The Vegetables’ Diary


In our house, everything had a copybook. Beginning with the shopkeeper’s monthly economic book, the provisioning notebook, the family notebook, the salary notebook, the telephone directory and the dictation notebook in my school bag. All these notebooks have the same ending – the nearest falafel shop in the neighborhood. They will use the paper to wrap the roller sandwichs.  Therefore, I decided to throw my papers from my head onto this blog, thus avoiding a fate among frying oils.

The Zurian Mint (Mint from Deir ezzor City)

Time: Elementary school days
Place: Ayyash village

                I learned the real meaning of Zurian mint in the town of Ayyash in Deir ezzor at the banks of the Euphrates river. My family went on a springtime trip along with our neighbors. As soon as she got off the car, our neighbor Um-Samer screamed: “Zurian mint!” I had no idea what she meant or what she wanted. But the scent reminded me of the time I accompanied my mother to the Attarien Market (perfumers’ market).

Um-Samer ran towards the short green plants. She knelt on the ground and gently touched them by her fingers’ heads, then she raised her hand to my mother. My late mother closed her eyes and inhaled while Um-Samer did the same. I could see that it was a like meditation for both of them. Wow! I immediately felt inspired. I rubbed the top of the tiny and soft mint’s leaves with my small hands- and passed them to all my brothers and sisters’ noses. They inhaled the scent and closed their eyes, enjoying it like if it were their first time.  I was a 7 years old kid, exploring the landscape of his hometown.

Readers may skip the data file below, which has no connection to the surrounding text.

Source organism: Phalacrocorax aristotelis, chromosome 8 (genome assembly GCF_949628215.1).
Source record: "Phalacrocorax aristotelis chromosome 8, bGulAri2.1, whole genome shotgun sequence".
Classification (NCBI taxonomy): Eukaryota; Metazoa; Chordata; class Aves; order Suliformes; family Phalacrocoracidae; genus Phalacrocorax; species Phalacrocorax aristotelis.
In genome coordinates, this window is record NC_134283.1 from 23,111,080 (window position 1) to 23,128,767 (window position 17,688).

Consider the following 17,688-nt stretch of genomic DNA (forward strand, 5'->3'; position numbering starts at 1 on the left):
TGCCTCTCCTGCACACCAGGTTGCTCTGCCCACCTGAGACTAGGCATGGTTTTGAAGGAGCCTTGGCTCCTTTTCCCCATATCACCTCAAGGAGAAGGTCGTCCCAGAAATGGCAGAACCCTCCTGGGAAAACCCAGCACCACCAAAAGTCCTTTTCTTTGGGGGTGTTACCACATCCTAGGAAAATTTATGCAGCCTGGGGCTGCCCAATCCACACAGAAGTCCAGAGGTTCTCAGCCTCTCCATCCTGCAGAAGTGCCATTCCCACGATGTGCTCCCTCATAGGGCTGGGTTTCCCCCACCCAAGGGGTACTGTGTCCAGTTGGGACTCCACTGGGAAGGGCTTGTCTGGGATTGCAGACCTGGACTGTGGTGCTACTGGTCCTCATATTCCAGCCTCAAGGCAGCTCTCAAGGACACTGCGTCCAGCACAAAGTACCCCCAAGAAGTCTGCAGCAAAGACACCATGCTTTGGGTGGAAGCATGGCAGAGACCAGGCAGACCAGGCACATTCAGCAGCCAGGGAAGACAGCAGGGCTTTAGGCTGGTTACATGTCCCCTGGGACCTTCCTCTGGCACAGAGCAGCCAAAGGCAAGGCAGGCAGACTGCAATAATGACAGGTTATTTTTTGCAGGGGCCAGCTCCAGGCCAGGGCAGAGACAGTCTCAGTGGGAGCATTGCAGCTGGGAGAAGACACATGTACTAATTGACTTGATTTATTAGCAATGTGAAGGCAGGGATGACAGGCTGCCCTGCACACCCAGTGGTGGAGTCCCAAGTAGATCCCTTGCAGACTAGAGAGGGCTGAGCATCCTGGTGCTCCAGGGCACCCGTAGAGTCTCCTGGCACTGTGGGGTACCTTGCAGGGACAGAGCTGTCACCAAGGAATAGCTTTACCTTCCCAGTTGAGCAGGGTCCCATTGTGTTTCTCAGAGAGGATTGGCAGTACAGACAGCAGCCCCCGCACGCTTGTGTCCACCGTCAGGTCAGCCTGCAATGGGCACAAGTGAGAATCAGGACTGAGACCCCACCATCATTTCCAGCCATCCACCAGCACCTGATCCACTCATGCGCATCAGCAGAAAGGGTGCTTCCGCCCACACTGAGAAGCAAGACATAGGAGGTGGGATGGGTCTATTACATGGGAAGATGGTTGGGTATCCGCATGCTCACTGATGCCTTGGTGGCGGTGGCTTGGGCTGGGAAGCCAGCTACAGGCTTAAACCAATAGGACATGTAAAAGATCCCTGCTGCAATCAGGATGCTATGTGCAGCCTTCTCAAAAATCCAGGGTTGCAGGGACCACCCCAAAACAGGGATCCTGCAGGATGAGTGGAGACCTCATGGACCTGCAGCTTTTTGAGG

The trip ended up with the fresh mint tea, it was the best tea I ever had.

The Zurian Cucumber!

Time: Secondary school days.
Place: Our garden.

               Faten…our neighbor’s name. She never felt bored or tired of preparing her dinner with the same daily rituals. As she was listening to the Deri folk music Al Moulaya by the local singer Abdulkader Hennawy. Faten tried to compete with him as she was singing louder than the sound of music. Sometimes her voice overcomes his. I’m sitting at my study table in our garden and secretly cursing Faten. Blocking my ears by my earphones and get back to my books. I had been a student of Bacaloria.

But Faten insists on interrupting me and blurring my thoughts. She is cutting the cucumbers. The smell of the sliced Zurian cucumbers descends from the first floor into our garden, sneaking into my stomach and tickling it. Oh…. The same evening scene is over again. I close my book and take my earphones off the table, and without a host, I head to the kitchen, I grab a cucumber, in the same size of my finger, from the fridge and bite it. As usual, the white goat cheese is a good company with the cucumber on a soft fresh piece “Ragheef” of bread.

Baby Aubergine!

Time: High school days
Place: Vegetable’s seller

All women gather at the vegetable’s shops in Deir ezzor, all are waiting for the mini trucks loaded with baby aubergine to come from the countryside.
It is makdous’ time and aubergine’s jam. That’s why women race to get this kind of aubergine – they can brag by stacking their transparent glass jars full of makdous and jam on their kitchen shelves.